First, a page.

No, the demand is for him to be arrested immediately and to be prosecuted no matter what. MSNBC anchor Chris Hayes, relaying the mood in Ferguson, has said that the security problem there isn’t solvable absent an indictment of Wilson. As if a grand jury should be beholden to looters.
All of this is noxious. Just because there is a mob on the streets, as well as on the Internet and TV, braying for a rush to judgment doesn’t mean we need mob justice.
Ferguson is angry and grieving, and the rallies, meetings and prayer vigils during daytime hours are natural and commendable. The confrontations with the police, the rock throwing and gunshots, the looting and Molotov cocktails are not. They are self-indulgent, self-destructive, and (given the fate of a few businesses set on fire) literally self-immolating.
For more than a week now, there has been an effort to shift moral responsibility for this mayhem from the protesters to the police. There is no doubt that the police have acted ham-handedly and even appallingly at times (there is never any justification for pointing weapons at peaceful protesters), but at the end of the day, they are attempting to restore order to a town in desperate need of it.
To their credit, the overwhelming majority of the protesters are peaceful, and many of them have tried to restrain a lawless fringe. But one of the reasons we have police is to control such a fringe, and if it includes people who throw rocks or shoot at them, the police aren’t going to look like a friendly neighborhood beat cop from a Norman Rockwell painting.
You get the feeling that the enormous emotional investment in Ferguson from the left—from Eric Holder to MSNBC on down—reflects a nostalgia for the truly heroic phase of the civil rights movement.
They (most of them, at least) can never be Freedom Riders, but they can write blog posts complaining that the police gear in Ferguson looks scary.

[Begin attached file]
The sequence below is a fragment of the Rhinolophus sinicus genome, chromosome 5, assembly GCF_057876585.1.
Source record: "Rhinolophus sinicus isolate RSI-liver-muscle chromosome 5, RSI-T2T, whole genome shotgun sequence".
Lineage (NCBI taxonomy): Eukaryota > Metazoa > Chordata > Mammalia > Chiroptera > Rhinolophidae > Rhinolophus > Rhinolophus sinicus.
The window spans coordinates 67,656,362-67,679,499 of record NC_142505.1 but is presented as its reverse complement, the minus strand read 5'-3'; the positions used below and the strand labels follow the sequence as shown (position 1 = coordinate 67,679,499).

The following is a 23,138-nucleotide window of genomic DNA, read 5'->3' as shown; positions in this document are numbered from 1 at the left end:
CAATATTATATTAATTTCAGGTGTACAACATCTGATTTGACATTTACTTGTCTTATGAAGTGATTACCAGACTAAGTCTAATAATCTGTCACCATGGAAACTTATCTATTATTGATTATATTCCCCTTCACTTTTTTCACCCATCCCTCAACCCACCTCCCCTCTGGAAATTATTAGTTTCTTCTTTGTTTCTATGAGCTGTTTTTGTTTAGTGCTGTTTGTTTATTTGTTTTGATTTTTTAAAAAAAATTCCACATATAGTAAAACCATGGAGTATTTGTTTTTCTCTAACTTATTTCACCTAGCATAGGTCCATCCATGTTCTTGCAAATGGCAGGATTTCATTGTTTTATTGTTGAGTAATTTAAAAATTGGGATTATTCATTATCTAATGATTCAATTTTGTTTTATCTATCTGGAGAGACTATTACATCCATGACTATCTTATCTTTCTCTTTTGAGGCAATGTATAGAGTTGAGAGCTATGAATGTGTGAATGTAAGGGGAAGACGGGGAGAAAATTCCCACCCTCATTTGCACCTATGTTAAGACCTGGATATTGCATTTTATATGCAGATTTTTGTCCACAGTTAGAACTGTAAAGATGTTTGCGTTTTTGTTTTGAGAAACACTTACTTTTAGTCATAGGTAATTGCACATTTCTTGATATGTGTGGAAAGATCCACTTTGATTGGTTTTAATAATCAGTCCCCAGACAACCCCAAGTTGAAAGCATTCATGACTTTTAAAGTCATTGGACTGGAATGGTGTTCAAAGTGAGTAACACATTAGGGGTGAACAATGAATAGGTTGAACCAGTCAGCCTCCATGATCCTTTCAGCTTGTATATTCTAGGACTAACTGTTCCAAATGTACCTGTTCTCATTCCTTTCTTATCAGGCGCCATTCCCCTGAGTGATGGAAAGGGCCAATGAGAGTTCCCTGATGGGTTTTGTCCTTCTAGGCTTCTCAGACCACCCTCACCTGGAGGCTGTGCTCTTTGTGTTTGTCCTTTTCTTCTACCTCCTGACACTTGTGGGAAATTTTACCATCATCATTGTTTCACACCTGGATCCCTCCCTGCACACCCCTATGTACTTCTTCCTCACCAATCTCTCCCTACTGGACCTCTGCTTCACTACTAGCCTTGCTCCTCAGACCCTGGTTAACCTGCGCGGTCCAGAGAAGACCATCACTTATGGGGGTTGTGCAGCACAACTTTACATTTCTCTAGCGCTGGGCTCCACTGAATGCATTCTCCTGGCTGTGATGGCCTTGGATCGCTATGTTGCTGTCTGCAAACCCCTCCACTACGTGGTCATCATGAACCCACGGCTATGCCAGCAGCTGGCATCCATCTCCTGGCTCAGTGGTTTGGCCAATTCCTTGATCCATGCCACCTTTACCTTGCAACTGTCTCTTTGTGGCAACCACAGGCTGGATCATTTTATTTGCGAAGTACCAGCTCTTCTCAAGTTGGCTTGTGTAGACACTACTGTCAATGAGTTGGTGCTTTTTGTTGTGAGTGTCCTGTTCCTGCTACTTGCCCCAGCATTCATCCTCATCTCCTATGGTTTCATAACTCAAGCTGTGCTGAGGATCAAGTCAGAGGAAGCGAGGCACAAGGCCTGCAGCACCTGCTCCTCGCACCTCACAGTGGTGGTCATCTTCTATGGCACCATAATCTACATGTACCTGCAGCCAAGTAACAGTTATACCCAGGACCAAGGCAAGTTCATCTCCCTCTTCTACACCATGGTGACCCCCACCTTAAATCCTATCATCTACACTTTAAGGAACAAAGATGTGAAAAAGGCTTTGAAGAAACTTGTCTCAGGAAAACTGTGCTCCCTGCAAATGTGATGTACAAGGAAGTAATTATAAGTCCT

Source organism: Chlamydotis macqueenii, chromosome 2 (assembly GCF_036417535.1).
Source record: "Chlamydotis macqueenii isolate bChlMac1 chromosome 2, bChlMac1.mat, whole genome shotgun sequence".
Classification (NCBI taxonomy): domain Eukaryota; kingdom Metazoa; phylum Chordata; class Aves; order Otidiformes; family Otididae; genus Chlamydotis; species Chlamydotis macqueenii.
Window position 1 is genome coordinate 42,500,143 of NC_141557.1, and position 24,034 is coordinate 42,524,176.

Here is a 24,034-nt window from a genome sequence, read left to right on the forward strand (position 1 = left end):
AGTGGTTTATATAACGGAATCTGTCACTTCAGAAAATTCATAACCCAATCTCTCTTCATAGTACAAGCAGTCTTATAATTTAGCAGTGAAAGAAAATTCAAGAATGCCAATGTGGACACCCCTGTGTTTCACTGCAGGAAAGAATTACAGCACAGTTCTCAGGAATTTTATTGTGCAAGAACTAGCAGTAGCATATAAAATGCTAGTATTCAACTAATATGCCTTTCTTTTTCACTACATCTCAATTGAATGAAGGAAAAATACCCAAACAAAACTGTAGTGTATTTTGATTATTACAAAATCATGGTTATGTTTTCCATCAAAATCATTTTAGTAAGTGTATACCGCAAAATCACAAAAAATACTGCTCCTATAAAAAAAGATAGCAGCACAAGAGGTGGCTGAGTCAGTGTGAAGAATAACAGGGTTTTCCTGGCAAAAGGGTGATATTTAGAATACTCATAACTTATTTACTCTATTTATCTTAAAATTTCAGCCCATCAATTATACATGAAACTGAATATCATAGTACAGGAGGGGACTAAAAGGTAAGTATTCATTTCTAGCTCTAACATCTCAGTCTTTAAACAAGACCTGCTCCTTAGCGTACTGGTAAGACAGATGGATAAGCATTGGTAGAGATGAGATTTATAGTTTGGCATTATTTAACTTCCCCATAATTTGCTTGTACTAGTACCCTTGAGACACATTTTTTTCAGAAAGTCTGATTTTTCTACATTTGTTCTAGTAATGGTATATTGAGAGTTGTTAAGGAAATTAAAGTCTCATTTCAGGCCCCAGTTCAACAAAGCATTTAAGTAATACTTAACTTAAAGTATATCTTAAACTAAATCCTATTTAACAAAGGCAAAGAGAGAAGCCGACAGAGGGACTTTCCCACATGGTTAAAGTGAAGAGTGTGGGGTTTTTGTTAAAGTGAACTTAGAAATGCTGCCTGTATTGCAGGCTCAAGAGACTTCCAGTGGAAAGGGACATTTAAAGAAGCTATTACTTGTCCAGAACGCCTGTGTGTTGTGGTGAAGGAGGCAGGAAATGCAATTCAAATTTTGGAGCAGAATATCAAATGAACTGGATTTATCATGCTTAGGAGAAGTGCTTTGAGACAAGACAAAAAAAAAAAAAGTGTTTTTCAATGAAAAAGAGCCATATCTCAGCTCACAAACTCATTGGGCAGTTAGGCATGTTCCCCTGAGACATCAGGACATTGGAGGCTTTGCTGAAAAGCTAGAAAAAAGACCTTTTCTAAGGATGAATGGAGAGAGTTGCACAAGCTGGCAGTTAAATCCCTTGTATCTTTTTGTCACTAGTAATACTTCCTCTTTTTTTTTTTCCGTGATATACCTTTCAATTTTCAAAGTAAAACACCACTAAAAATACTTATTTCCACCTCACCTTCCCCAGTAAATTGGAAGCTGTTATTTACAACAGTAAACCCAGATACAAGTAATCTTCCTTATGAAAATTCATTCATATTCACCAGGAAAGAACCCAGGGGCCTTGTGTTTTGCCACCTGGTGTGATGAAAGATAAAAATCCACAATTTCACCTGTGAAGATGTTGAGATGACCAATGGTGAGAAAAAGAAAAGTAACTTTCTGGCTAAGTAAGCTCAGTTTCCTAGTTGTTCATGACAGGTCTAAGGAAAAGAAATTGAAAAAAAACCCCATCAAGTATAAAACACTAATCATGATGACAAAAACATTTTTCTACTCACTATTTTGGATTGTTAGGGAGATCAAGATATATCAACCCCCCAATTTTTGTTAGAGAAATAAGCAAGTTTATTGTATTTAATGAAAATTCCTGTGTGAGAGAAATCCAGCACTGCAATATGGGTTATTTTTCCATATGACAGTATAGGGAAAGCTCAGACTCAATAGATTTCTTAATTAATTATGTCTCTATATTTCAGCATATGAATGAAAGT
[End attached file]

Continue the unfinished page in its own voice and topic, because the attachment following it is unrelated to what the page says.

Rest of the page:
They can never register voters in the Jim Crow South, but they can tweet dramatic pictures of tear-gas canisters going off.
They can never march over the Edmund Pettus Bridge circa 1965, but they can do some cable hits.
Ferguson is all they’ve got, so it must be spun up into a national crisis—our Gaza, our apartheid—to increase the moral drama.
I could go on from here to next Sunday about the insensitivity and the lack of understanding, but at the end of the day, in Rich Lowry’s cute phrasing, what it comes down to is that Lowry believes that “a full and fair deliberative process that goes where the evidence leads” is possible for black men who get shot or choked to death by the police, and most black people don’t. Rich Lowry assumes a justice system that, at least for the most part, seeks truth and provides justice, for all — just as the Pledge of Allegiance says. He believes that “Even if Officer Wilson executed Michael Brown in cold blood, he would be one murderously bad cop, not an indictment of the entire American system of justice.” I’m sure most African Americans don’t think all or even most cops are “murderously bad, ” but I don’t think they believe he’s just a lone bad apple, either.